At a time when less than 15% of Canadians are following federal politics, you can queak em by.

  8. So why are we deporting him back to Africa? Why not send him back to Holland or Germany, the country from which he came? Can he not ask for that to happen? If he has one more appeal left to him, why doesn't he max out like so many others? Something isn't making sense here.

    (Yes, this dubiously presupposes that to date the hearing processes have all worked flawlessly and reached the allegedly correct conclusion that he is ineligible as a refugee here.)

  9. With all due respect to Macleans, are you saying that the Refugee Board made this decision based on an article they read in a magazine???

    • But that's just it– you'd think the Board would make more information-gathering efforts instead of letting Petrou do all the heavy lifting. This is a bit shocking.

      • Exactly. Hey, Petrou, can we get some responses here?

        I think to many of us you've laid your case out for Reeves well. What we are grappling with is the Refugee Board's decision making process. I don't expect you to advocate on their behalf, and frankly since you ARE advocating for Reeves anything you say regarding the Board must be met with some skepticism, but could you direct us to where we might get more information on the Board and its decision?

        • I'm don't think details of the Board's decision are available to the public at large. The relevant documents were forwarded to me by Reeves. Their case, as I understand it, is that Reeves downplayed his involvement in the guns and diamond trade; that he might have faced prosecution himself had he not cooperated with the Special Court; and that he started working against Taylor late in the game — meaning that most of the work he did for Taylor could not have been to gather evidence against him. There is also an implication that he only turned against Taylor after his wife was arrested and brutalized by Taylor's regime.

          I was not allowed to attend Reeves' hearings, but I can say he never downplayed the role he played smuggling guns and diamonds to me. What he has consistently claimed is that he never personally hurt anyone. I've spent years probing this story. I looked for it, but never found any evidence that Reeves has blood on his hands. Here, I refer to on-the-record comments by David Michael Crane, the Special Court's chief prosecutor at the time, who said he would not have prosecuted Reeves. The Board's allegation to the contrary is a baseless slur.

          I do not know exactly when Reeves turned against Taylor or why — though as I hope I've shown above, the Board's logic as to why it could not have been as early as Reeves claims is flawed, and the lack of independent research they conducted on their own is shameful.

          I should also say that when I first heard Reeves' story years ago, much of it seemed, literally, incredible. The gun running, the secret meetings with British intelligence agents, dodging an assassination squad — it seemed too much for a man who, when I met him, was working at Canadian Tire. And yet as time went by and I was able to double and triple source what Reeves had told me, everything checked out. I have never known him to lie to me.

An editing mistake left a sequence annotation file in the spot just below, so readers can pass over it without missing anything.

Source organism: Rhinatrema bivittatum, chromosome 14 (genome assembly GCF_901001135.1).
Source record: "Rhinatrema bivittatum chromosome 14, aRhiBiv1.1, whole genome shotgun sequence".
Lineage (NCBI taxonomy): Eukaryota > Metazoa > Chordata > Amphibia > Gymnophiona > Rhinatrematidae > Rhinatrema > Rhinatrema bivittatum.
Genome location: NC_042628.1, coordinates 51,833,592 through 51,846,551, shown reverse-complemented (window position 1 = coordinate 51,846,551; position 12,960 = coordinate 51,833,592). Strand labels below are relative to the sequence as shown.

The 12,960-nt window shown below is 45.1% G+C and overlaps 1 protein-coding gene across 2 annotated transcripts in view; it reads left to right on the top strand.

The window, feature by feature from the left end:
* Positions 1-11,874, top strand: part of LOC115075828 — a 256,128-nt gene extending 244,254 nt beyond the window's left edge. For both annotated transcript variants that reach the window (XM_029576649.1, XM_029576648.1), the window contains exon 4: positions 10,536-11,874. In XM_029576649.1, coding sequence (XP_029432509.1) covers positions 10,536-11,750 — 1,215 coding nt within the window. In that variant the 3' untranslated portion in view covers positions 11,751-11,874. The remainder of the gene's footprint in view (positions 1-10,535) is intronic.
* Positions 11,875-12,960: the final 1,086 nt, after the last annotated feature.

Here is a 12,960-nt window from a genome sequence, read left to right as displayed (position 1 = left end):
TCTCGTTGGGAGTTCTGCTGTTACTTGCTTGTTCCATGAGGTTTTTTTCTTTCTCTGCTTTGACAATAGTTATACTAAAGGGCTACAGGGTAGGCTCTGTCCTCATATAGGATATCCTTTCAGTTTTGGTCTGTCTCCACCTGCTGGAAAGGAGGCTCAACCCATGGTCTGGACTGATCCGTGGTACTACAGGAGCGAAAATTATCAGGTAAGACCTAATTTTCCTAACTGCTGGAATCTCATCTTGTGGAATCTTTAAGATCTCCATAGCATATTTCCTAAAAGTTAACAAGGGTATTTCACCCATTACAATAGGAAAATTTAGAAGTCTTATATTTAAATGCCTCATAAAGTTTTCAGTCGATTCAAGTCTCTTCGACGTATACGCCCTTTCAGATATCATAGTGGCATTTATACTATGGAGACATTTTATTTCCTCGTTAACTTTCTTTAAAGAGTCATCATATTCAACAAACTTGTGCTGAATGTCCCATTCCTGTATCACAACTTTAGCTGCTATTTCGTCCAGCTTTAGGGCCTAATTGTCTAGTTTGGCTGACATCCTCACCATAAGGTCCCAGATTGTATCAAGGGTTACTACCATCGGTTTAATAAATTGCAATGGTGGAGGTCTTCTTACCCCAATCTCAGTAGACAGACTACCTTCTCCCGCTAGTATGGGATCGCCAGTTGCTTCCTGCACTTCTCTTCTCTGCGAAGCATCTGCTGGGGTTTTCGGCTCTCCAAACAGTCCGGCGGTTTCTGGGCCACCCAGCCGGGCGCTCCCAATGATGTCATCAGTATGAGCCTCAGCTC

Finally, as I said in the post, I don't think when Reeves turned against Taylor is as important as the fact that he did. Reeves can't erase the fact that he worked for Charles Taylor. But I believe he's earned redemption and should be allowed to live in peace with his family.

          • Thank you. And in spite of the fact that I said anything you said about the Board must be met with skepticism, you kind of had me with "available to the public at large" and "I was not allowed to attend Reeves' hearings" because justice must not only be fair, it must be SEEN to be fair. This, obviously, is not.

          • Any indication there's any political interference in this case MP?

  10. Macleans have been backing this pathological liar Cindor Reeves for years. The Special Court of Sierra Leone found out his testimony would not be credible. This is why he was never invited to be a prosecution witness in the Charles Taylor trial.. He did testify in the trial of Gus Kouwenhoven a supposedly gun runner for Mr. Charles Taylor. He stated that he helped Gus Kouwenhoven pack an arms shipment from the seaport of Burkina Basso to Liberia for Mr. Taylor. When the defense showed him a map of Burkina Fasso he saw that the country was land locked. Mr. Kouwenhoven was found not guilty.

    • Interesting!
      Have any publications/links to support this? It would really help the discourse if we had more information.

  11. While we are going to be stuck with the whole Tunisia tyran family for years to come, this guy who got his act together in his young adult years is deported.